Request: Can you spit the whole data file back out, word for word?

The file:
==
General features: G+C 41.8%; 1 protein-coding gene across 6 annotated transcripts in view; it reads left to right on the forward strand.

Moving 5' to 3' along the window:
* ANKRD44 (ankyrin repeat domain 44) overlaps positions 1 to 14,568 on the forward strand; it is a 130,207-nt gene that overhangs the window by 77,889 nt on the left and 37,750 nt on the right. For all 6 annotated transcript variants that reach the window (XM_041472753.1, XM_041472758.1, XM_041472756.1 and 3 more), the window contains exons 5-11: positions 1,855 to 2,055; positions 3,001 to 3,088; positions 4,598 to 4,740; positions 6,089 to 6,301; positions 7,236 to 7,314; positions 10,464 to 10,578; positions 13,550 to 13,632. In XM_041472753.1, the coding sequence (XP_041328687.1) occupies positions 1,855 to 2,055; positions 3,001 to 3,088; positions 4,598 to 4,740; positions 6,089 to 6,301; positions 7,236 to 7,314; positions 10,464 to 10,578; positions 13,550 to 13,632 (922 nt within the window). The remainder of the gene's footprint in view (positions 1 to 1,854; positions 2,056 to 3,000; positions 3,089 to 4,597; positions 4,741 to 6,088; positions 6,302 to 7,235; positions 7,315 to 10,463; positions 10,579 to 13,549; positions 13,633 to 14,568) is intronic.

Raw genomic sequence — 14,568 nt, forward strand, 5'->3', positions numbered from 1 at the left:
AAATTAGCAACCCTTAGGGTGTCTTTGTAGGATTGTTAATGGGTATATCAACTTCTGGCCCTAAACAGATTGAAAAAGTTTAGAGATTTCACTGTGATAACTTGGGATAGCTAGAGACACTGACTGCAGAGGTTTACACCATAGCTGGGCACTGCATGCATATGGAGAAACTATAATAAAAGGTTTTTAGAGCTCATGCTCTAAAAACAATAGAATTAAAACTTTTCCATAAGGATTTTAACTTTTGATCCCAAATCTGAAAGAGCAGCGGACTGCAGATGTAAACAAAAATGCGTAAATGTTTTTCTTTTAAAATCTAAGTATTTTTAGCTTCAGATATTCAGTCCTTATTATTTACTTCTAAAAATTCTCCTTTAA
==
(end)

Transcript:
General features: G+C 41.8%; 1 protein-coding gene across 6 annotated transcripts in view; it reads left to right on the forward strand.

Moving 5' to 3' along the window:
* ANKRD44 (ankyrin repeat domain 44) overlaps positions 1 to 14,568 on the forward strand; it is a 130,207-nt gene that overhangs the window by 77,889 nt on the left and 37,750 nt on the right. For all 6 annotated transcript variants that reach the window (XM_041472753.1, XM_041472758.1, XM_041472756.1 and 3 more), the window contains exons 5-11: positions 1,855 to 2,055; positions 3,001 to 3,088; positions 4,598 to 4,740; positions 6,089 to 6,301; positions 7,236 to 7,314; positions 10,464 to 10,578; positions 13,550 to 13,632. In XM_041472753.1, the coding sequence (XP_041328687.1) occupies positions 1,855 to 2,055; positions 3,001 to 3,088; positions 4,598 to 4,740; positions 6,089 to 6,301; positions 7,236 to 7,314; positions 10,464 to 10,578; positions 13,550 to 13,632 (922 nt within the window). The remainder of the gene's footprint in view (positions 1 to 1,854; positions 2,056 to 3,000; positions 3,089 to 4,597; positions 4,741 to 6,088; positions 6,302 to 7,235; positions 7,315 to 10,463; positions 10,579 to 13,549; positions 13,633 to 14,568) is intronic.

Raw genomic sequence — 14,568 nt, forward strand, 5'->3', positions numbered from 1 at the left:
AAATTAGCAACCCTTAGGGTGTCTTTGTAGGATTGTTAATGGGTATATCAACTTCTGGCCCTAAACAGATTGAAAAAGTTTAGAGATTTCACTGTGATAACTTGGGATAGCTAGAGACACTGACTGCAGAGGTTTACACCATAGCTGGGCACTGCATGCATATGGAGAAACTATAATAAAAGGTTTTTAGAGCTCATGCTCTAAAAACAATAGAATTAAAACTTTTCCATAAGGATTTTAACTTTTGATCCCAAATCTGAAAGAGCAGCGGACTGCAGATGTAAACAAAAATGCGTAAATGTTTTTCTTTTAAAATCTAAGTATTTTTAGCTTCAGATATTCAGTCCTTATTATTTACTTCTAAAAATTCTCCTTTAA